Sunday, April 01, 2018

Clarifying Szasz's critique of psychiatry

Nassir Ghaemi has published his invited commentary which was rejected for a new book on Thomas Szsaz (see article). It's the advantage of the internet that these pieces can still be published, as I know from my own critical psychiatry blog!

Of course, Szasz was known as an anti-psychiatrist (see previous post). I'm glad he had the academic freedom to promote his views (see another previous post). Szasz started at the Chicago Institute for Psychoanalysis from 1951–56. He was particularly influenced by Franz Alexander (see book).

But I worry that Ghaemi has become too much of an 'anti-psychoanalyst' by believing that psychoanalysis in the 1950s, when Szasz was in Chicago, "stunted any free thought". He argues that "[t]he psychiatry that Szasz railed against in his most famous book was full of myths and was mostly false", because it was primarily psychoanalysis. I agree that the prominence of psychoanalysis did help to make psychiatry more pluralistic then. But I don't think Ghaemi fully understands about the myth of mental illness (see another previous post). And, as I've also said before, "Despite his protests, he [Szasz] will always be associated with the history of anti-psychiatry" (quote from previous post).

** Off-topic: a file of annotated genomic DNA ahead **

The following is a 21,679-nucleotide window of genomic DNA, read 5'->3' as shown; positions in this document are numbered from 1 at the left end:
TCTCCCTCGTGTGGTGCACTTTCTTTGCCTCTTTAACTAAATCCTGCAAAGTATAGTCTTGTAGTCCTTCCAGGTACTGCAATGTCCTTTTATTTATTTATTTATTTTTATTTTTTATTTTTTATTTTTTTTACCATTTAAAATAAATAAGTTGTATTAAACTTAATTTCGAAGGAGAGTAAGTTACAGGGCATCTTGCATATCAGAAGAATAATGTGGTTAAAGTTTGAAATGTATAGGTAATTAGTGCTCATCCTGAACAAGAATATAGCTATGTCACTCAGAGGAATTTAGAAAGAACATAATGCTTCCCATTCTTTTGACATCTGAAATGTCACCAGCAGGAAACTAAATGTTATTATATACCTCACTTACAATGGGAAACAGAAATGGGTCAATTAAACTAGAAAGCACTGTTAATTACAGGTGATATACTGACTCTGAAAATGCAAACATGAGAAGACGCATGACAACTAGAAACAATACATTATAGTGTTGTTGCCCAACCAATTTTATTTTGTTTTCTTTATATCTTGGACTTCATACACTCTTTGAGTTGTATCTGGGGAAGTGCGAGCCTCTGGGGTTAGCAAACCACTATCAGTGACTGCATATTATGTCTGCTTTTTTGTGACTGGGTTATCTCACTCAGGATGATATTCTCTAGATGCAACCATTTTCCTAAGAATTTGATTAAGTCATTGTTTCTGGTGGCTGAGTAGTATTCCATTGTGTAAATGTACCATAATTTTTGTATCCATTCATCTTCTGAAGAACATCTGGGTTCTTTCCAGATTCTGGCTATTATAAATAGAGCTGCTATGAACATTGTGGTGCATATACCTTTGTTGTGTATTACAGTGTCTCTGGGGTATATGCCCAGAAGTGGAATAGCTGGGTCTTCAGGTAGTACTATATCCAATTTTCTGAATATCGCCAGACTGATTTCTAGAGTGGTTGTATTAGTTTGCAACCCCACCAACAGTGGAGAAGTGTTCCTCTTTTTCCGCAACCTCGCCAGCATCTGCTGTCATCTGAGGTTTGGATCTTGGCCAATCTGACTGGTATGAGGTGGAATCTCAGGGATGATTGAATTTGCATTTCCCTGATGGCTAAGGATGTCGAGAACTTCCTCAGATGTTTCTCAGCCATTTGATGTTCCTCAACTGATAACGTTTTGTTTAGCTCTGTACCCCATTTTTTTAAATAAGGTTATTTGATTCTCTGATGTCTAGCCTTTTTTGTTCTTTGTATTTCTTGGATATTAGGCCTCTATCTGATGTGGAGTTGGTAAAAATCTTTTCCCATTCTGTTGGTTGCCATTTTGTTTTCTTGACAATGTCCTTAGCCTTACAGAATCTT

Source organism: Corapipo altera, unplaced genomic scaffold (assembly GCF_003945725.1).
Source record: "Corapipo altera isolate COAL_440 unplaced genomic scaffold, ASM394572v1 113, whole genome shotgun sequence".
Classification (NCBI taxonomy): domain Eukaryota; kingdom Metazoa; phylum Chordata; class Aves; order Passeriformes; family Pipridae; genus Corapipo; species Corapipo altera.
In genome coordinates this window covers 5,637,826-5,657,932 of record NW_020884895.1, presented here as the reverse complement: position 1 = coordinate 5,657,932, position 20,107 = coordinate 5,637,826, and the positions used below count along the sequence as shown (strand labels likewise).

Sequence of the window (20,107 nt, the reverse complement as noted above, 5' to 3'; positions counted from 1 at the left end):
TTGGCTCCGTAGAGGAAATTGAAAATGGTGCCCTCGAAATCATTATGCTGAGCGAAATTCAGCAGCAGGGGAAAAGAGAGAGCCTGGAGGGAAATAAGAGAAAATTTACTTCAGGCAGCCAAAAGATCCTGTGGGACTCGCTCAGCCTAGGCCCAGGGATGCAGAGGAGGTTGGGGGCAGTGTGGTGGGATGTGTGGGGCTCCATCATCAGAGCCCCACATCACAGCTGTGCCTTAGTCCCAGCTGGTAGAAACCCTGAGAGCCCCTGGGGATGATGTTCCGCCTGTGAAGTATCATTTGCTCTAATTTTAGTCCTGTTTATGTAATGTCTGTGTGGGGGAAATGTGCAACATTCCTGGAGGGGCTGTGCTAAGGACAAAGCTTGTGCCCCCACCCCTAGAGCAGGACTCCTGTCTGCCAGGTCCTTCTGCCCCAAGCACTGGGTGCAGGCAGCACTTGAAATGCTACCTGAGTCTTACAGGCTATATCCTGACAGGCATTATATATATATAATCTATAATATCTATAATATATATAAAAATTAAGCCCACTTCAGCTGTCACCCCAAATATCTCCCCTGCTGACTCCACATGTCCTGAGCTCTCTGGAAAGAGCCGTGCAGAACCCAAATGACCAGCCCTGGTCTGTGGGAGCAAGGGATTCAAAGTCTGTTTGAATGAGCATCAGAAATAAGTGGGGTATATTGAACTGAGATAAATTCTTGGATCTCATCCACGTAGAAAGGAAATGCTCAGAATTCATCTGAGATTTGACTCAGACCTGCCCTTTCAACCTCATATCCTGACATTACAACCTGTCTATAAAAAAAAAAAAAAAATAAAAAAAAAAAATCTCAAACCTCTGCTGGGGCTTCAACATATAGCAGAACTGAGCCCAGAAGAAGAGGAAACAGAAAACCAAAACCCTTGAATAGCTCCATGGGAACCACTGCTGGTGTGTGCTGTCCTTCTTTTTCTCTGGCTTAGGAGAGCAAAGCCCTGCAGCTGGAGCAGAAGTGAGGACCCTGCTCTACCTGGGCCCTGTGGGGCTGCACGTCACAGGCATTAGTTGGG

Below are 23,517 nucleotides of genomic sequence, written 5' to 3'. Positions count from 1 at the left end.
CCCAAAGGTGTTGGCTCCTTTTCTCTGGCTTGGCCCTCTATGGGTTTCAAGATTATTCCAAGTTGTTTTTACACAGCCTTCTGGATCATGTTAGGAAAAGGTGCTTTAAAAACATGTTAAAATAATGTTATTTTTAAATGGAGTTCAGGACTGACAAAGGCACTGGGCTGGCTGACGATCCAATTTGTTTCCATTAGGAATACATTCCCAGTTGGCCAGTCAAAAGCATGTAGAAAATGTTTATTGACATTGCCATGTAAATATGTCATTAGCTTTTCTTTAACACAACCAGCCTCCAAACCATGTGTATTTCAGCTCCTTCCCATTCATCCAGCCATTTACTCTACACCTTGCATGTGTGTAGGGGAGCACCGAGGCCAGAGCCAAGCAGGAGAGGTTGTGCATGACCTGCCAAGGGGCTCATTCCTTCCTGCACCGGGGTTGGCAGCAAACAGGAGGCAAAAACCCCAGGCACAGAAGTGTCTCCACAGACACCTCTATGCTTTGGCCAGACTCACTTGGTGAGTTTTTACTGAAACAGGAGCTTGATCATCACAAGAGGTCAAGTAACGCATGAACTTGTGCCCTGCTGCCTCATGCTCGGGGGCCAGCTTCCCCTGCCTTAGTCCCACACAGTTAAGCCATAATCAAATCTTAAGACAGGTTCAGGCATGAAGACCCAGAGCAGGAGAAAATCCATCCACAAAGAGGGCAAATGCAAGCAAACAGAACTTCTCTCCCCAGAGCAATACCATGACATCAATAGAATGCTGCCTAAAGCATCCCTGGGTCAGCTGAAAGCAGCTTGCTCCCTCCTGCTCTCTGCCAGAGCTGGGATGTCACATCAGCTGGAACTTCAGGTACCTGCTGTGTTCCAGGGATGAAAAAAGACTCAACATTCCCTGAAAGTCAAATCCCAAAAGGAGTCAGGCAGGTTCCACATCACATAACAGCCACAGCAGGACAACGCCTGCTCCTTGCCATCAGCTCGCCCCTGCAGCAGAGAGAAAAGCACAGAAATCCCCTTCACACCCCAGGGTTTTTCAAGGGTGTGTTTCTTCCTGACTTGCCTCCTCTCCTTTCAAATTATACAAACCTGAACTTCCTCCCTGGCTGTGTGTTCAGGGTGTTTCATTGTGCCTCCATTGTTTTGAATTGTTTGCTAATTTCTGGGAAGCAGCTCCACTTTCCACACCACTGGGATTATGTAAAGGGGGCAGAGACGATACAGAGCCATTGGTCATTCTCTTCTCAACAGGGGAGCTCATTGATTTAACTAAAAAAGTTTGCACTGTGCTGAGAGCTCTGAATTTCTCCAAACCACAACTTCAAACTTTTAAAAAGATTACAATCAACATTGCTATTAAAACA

I'm certainly not resting my criticisms of psychiatry on the same viewpoints as Szasz. Have a look at my actually quite generous, I think, review of one of his books (see book review).  But, in fact, Szasz was quite scathing (as he could be about lots of things) about the Critical Psychiatry Network (eg. see previous post), of which I am a founding member. I don't even take the same view as him on the insanity defence (see previous post).

I did wonder what was going on when Ghaemi seemed to become more questioning about psychiatric diagnosis (see previous post). But it's clear from the latest article that he hasn't given up his beliefs in biological markers and the genetics of mental disorder. This is why he thinks Szasz was wrong. But he's actually not arguing for the right reasons, which is what he accuses Szasz of doing (see another post). Let me work towards a conclusion with a quote from another previous post:-